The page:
In Amy Tan's novel The Joy Luck Club, what are some themes, tones, and narrative styles of the chapter titled "Scar"?
In Amy Tan’s novel The Joy Luck Club, the chapter titled “Scar” is narrated by An-Mei Hsu. Some of the themes, tones, and narrative styles of the chapter might be described as follows:
- Traditional Chinese lore, superstitions, wisdom, and customs.
- Relations, including tensions and conflict, within a traditional Chinese extended family.
- Lack of contact with one’s parents.
- Family reputation and conflicts within families.
- Relations between mothers and daughters.
- Death and the prospect of death.
- The means used by older people to teach and control younger people, especially children.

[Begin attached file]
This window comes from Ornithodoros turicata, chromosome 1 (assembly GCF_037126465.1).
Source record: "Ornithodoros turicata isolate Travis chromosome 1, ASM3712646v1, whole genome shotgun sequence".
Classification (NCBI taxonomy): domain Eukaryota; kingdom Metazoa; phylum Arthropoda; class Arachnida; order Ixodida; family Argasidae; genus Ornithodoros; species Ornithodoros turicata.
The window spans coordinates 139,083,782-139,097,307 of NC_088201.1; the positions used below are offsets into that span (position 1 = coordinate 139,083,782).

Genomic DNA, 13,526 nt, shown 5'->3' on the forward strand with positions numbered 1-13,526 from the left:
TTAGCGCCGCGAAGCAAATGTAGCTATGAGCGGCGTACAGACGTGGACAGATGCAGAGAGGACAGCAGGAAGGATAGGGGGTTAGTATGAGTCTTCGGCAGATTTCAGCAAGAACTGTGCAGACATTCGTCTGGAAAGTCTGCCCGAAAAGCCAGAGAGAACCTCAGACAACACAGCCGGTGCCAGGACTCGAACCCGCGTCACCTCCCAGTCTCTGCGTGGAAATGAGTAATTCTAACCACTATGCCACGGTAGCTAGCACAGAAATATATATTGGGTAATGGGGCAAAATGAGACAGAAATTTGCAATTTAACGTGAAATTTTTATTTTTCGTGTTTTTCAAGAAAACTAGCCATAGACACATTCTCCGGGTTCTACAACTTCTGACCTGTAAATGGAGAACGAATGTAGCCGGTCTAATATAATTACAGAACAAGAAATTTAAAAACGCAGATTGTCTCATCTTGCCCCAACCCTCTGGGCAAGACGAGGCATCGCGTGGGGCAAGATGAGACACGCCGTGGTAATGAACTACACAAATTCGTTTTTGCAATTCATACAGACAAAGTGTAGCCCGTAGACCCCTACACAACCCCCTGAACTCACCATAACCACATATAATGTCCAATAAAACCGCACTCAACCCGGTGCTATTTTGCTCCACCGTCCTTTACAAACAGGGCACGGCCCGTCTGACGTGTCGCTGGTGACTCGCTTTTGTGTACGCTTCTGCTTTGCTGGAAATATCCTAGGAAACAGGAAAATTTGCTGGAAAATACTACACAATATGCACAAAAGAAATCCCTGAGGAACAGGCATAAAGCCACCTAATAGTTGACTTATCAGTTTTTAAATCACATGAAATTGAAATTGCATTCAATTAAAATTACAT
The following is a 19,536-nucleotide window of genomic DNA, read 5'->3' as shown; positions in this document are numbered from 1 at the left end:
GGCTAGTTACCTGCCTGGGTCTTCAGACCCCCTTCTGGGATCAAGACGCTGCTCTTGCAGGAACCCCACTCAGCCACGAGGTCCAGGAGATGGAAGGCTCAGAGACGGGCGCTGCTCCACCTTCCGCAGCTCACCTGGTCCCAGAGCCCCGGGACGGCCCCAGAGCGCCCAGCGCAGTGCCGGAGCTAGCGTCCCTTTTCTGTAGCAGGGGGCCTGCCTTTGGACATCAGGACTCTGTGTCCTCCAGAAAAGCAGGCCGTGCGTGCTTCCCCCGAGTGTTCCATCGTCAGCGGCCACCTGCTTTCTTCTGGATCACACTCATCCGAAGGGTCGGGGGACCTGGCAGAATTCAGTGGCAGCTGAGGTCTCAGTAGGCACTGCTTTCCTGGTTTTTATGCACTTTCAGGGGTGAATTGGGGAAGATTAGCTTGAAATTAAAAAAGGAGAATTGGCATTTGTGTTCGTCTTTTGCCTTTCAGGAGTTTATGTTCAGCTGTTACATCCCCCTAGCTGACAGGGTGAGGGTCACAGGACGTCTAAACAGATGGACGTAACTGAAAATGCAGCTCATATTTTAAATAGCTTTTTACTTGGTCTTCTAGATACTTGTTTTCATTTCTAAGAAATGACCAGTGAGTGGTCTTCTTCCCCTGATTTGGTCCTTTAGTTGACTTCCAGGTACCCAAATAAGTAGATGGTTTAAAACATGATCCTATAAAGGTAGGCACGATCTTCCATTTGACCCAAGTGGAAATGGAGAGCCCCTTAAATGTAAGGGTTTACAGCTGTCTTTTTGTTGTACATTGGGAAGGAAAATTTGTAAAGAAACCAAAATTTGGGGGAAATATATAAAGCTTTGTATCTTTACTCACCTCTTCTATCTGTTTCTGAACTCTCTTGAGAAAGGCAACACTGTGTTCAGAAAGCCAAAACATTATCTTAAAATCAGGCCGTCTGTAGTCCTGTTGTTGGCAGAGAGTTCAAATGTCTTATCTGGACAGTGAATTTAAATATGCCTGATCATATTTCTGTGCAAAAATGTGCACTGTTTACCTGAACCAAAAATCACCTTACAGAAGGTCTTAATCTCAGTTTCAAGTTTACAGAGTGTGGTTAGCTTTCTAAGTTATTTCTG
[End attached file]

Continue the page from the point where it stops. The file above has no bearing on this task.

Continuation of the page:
- Paradox, as in the second paragraph’s description of the grandmother’s story about the narrator’s birth, or the description (near the end of the chapter) of how the grandmother made the narrator want to continue to live after she had been badly burned.
- Touches of humor to help emphasize, by contrast the generally serious tone of the chapter.
- Personal reminiscence.
- Vivid language, as when the narrator says of her grandmother,
Popo had swollen up like an overripe squash, so full her flesh had gone soft and rotten with a bad smell.
Here, as so often elsewhere in the chapter, the narrator uses especially vivid and memorable similes.
- Frequent use of short sentences and of fragments, as when the narrator says,
Here is how I came to love my mother. How I saw in her my own true nature. What was beneath my skin. Inside my bones.
- Emphasis on dialogue, often to express tense relations.